The composers that I look to who have conducting experience (Mahler, Strauss, Wagner, Brahms…), have a great depth of knowledge of the instruments. Any time an orchestral musician takes an audition with an orchestra, you can bet there’s going to be Strauss and Mahler in their excerpt books, because those composers wrote so brilliantly for the orchestra and really did stretch the instruments beyond where they had been before.
IA: I was talking to another composer recently and he said that “The orchestra is the greatest human musical invention of all times.” He loves all the colors and all the timbres of the orchestra. Now, do you think of yourself as belonging to any particular ‘school’ or ‘movement’ of contemporary composers?
VB: No. No, I have assiduously avoided any “-isms.” I am a musical omnivore. My musical influences come from my own experiences and my travels. I have traveled to China many times, I’ve traveled to Brazil, I’ve traveled across Europe. My own American background included jazz as well as popular music. Folk music certainly is an important influence. I am happy living with the seeming chaos that is my musical background. It really makes for a tapestry from which to draw whenever I need material for the ideas within the piece that I’m writing. I am not a minimalist. I think if I were to be anything I would be a maximalist!
Actually, one aspect of musical composition that really interests me is the idea of development. I find that to be a very important part of everything that I write. One of the things that I love best about Western tradition, starting with Haydn, maybe even before Haydn, is this wonderful sense of an idea that learns from itself, that grows and develops and transforms itself from one thing into another. It just seems like an extremely natural way that a plant would grow. That is probably a through-line that goes through everything I’ve written. At least I hope so.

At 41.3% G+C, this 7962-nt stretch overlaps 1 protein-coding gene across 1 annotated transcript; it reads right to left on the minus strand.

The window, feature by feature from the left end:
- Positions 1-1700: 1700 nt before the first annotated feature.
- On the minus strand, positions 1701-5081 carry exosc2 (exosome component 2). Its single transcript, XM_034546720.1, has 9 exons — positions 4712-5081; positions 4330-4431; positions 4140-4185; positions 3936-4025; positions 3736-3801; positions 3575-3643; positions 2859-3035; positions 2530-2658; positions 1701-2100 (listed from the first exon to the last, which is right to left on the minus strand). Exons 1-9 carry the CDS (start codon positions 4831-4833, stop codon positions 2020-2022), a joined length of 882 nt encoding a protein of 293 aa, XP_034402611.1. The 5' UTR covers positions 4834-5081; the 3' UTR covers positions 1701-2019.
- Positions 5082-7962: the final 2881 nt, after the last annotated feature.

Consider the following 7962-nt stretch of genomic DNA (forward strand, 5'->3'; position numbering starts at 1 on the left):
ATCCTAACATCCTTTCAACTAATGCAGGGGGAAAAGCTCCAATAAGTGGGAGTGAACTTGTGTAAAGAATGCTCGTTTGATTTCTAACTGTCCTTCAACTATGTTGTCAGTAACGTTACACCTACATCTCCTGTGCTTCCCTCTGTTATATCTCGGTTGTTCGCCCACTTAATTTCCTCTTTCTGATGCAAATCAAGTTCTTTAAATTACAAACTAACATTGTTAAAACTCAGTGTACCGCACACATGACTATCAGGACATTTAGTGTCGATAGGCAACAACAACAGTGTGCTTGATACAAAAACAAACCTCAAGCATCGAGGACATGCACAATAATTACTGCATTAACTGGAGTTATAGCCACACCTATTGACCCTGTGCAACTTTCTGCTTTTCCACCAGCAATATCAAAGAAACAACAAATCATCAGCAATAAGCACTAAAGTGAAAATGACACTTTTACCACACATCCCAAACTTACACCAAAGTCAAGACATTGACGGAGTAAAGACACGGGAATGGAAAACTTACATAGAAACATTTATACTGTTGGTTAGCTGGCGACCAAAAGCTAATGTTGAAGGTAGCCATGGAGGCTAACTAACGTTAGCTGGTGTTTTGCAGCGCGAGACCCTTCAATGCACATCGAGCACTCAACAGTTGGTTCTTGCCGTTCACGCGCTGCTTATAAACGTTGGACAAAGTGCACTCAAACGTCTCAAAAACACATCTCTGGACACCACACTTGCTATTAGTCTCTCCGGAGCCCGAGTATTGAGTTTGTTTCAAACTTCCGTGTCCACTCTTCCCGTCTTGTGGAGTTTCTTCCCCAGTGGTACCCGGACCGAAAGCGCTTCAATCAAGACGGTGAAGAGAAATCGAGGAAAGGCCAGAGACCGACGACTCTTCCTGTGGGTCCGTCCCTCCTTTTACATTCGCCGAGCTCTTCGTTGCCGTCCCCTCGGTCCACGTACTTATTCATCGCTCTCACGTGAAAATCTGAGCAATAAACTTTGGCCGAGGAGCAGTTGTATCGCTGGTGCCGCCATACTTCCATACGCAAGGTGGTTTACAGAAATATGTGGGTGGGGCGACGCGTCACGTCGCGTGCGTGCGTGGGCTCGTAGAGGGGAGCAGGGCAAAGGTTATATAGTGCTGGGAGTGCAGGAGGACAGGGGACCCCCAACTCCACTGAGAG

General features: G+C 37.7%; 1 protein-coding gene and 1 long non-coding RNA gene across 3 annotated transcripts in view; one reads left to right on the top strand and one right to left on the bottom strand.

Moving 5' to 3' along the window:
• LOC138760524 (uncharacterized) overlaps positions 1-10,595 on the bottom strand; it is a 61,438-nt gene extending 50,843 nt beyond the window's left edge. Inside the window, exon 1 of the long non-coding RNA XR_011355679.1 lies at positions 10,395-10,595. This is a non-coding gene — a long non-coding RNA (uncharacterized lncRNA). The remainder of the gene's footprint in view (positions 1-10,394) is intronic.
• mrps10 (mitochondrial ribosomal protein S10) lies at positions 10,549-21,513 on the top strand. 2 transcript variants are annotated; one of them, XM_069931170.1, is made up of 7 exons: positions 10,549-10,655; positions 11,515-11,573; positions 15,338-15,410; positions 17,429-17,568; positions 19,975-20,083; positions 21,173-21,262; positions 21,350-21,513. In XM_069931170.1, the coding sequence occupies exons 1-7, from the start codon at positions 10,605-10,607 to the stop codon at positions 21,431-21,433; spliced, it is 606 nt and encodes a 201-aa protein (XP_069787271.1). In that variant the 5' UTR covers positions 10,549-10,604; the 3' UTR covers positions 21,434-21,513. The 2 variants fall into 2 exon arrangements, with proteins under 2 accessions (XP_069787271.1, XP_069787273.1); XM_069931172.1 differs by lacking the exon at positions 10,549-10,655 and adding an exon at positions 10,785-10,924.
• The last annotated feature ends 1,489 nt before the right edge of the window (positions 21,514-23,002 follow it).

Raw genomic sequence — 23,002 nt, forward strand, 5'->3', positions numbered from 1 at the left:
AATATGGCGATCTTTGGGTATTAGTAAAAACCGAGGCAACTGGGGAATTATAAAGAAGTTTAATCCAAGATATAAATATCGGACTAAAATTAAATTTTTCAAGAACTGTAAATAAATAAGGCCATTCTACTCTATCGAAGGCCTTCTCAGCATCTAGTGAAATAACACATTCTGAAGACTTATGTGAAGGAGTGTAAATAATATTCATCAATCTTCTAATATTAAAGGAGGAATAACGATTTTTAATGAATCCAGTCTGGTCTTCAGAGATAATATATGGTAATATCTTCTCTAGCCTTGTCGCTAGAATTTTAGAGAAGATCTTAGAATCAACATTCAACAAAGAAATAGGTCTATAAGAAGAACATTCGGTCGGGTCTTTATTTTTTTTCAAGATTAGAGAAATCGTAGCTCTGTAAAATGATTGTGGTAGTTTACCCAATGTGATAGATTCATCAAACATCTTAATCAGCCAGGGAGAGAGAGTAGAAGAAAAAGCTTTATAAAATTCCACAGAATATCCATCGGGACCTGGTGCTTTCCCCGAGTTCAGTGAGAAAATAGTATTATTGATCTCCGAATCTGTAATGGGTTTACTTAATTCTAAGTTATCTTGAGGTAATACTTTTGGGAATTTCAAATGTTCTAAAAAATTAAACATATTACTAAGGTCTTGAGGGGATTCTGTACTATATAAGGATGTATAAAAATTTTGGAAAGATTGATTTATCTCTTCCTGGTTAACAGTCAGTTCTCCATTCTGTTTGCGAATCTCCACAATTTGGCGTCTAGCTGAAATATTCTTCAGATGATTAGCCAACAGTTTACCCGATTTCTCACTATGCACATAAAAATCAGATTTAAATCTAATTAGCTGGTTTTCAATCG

IA: Like the developmental section of a sonata or a symphony movement, or like themes-and-variations?
VB: Right, exactly. I should start with Bach, not Haydn. But Bach and Haydn, Beethoven, Mozart, and Brahms are the composers who really had the idea that development was not only in the development sections, but really in every aspect of every piece that they wrote. I think it is not an accident that Beethoven’s and Brahms’ favorite form was the variation form. Really, quite literally, everything that those composers wrote had a sense of growth and development.
IA: Who are some composers working right now whose work you admire, whom you think are influential, especially young composers in America; and what are they doing?
VB: I think a lot of young composers are exploring the technology, which is very interesting, and working with film a great deal. This is something that I did have experience doing: before I left Los Angeles, I apprenticed with a number of film composers, first doing orchestration and arranging for them, and later actually ghost-writing for them. I do have a sense of what it is to work with film and I find that a number of the emerging composers are very involved with the visual aspect of music and working with film. I think that’s an important aspect of it. Also, working with the computer technology.